Dominic Browning, Managing Director
Posted by Dominic Browning
News, Resources, Insight and Opinion from Browning Financial Planning

How to minimise Inheritance Tax in your lifetime

Dominic Browning, Managing Director
Posted by Dominic Browning

Inheritance tax (IHT) could be considered as a voluntary tax.

What I mean is that with a bit of forward planning, it can be avoided (legally) or at least reduced.

One of the best things to minimise IHT is to invest in a pension. Whilst the primary aim of a pension is to provide income in retirement, it is important to know that the pension fund is generally exempt from IHT. If you die before 75, any withdrawals from the pension fund are tax-free to the person(s) nominated in your nomination form. If you die after 75, any withdrawals are payable to the nominated person(s) and taxed at their marginal rate(s). If there are any funds left when your nominated person dies, the funds are payable tax-free to their nominated person, if your nominated person is under 75 and taxed if they are over 75.

So if you die age 72, your wife can access your pension fund tax-free. If she dies at 82, your child could access the fund but pay income tax. If your child died aged 69, and there were still funds in the pension, their child would receive any pension income tax-free.

Unfortunately you can only claim tax-relief on pension contributions up to aged 75.

The maximum you can invest into a pension has increased from £40,000 per annum to £60,000 per annum. The cap on the amount the pension can be worth without incurring a penalty (the lifetime allowance) has been removed. Please, please, please make sure that you have an updated nomination in place.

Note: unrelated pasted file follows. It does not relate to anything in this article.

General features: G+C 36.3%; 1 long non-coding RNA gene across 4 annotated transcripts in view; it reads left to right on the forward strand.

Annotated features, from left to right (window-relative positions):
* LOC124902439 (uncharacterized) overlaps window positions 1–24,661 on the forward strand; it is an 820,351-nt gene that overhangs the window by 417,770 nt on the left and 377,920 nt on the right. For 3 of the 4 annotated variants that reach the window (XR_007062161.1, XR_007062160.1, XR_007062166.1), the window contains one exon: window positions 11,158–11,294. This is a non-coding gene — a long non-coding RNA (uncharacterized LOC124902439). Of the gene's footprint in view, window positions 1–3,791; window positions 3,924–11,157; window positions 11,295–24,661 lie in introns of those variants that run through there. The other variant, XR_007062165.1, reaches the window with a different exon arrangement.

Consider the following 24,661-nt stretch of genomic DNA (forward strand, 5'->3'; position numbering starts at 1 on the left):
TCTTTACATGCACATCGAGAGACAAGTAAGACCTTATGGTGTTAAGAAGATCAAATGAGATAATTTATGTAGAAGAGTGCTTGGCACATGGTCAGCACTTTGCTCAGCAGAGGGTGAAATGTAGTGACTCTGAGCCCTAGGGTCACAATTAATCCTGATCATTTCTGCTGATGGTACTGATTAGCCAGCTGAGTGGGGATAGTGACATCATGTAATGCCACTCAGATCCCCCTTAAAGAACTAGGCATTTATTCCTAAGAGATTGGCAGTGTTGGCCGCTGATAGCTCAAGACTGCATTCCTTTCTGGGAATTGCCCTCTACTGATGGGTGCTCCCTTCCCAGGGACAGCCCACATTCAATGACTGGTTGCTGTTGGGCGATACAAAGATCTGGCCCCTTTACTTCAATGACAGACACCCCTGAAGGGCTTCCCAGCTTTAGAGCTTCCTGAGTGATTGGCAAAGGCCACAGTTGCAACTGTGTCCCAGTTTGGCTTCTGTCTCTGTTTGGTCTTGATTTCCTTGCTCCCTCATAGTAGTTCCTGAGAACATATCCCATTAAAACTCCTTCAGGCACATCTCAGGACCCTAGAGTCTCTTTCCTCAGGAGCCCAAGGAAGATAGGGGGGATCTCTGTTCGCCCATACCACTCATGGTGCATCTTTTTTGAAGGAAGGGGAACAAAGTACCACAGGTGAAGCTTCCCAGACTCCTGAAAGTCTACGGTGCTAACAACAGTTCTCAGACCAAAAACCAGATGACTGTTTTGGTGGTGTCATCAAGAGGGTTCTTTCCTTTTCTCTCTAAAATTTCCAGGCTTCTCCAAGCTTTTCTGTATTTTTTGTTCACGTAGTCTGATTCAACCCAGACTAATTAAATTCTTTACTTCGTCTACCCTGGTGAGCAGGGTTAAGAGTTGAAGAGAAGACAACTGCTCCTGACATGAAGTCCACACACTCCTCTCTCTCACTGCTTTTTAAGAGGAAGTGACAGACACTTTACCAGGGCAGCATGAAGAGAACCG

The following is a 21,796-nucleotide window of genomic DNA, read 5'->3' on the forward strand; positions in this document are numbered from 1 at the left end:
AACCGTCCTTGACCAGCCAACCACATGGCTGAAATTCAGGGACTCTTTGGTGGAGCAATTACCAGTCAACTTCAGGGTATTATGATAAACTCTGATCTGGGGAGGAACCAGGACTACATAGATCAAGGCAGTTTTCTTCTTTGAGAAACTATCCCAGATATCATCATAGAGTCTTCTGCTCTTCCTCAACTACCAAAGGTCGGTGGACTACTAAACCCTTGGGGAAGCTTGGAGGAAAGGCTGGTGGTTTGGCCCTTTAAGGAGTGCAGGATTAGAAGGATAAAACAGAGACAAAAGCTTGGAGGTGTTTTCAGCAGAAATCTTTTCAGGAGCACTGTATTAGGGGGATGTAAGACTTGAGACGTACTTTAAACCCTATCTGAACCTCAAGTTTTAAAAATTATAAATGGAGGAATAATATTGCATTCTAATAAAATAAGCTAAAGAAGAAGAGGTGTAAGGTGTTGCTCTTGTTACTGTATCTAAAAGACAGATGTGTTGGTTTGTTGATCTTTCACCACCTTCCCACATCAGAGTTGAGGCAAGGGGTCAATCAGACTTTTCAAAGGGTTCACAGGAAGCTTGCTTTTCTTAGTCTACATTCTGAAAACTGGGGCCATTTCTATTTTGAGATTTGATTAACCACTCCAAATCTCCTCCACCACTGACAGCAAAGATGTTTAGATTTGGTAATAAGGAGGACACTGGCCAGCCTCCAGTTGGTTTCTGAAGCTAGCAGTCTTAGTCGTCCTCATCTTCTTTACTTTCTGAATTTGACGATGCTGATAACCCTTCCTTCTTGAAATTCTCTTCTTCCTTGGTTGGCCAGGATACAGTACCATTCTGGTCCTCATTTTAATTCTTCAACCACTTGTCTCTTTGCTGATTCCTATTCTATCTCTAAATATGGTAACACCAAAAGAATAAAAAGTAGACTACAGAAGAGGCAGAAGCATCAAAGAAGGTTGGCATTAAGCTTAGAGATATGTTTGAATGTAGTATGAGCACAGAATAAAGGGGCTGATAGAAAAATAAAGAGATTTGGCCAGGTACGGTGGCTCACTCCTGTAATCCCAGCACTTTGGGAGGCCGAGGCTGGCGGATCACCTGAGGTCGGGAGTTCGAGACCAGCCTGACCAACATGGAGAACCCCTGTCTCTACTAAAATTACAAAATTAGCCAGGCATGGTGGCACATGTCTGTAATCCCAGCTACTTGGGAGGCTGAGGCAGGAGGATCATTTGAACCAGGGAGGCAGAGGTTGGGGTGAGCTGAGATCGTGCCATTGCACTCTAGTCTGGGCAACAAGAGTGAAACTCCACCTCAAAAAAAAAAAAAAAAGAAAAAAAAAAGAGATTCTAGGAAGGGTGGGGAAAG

You can gift £3000 per annum and this money is immediately out of your estate. You can gift unlimited amounts too but you need to live for 7 years before this money is outside your estate.

You can gift regular amounts out of normal expenditure and as long as this does not reduce the amount you can live on, it is immediately outside your estate.

For people gifting larger sums, who are concerned they may not survive 7 years, you can invest into an Inheritance Tax plan which uses Business Relief. This reduces the survival period from 7 to 2 years. This money is still yours and you can get it back, if for example you need to fund care fees.

You can gift money into trusts. There are solutions which will pay you a fixed income with an immedate IHT discount. Solutions which will put the growth outside the estate but you can get the capital back. Solutions whereby you lose access to the funds but maintain control how they are invested for your beneficiaries.

If you own rental property, you can give most of it to your children but keep 100% of the rental income. For example, if you transferred 90% of your rental property to your son/daughter, after 7 years, the 90% would be outside your estate, even though you continued to receive 100% of the income.

And lastly, you should have trust clauses in your Will, which kick in on first death, to maximise the protection and minimise the tax bill. By letting your children benefit from trusts after you have gone, rather than directly inheriting, you will not unwittingly increase their IHT problem when they die.

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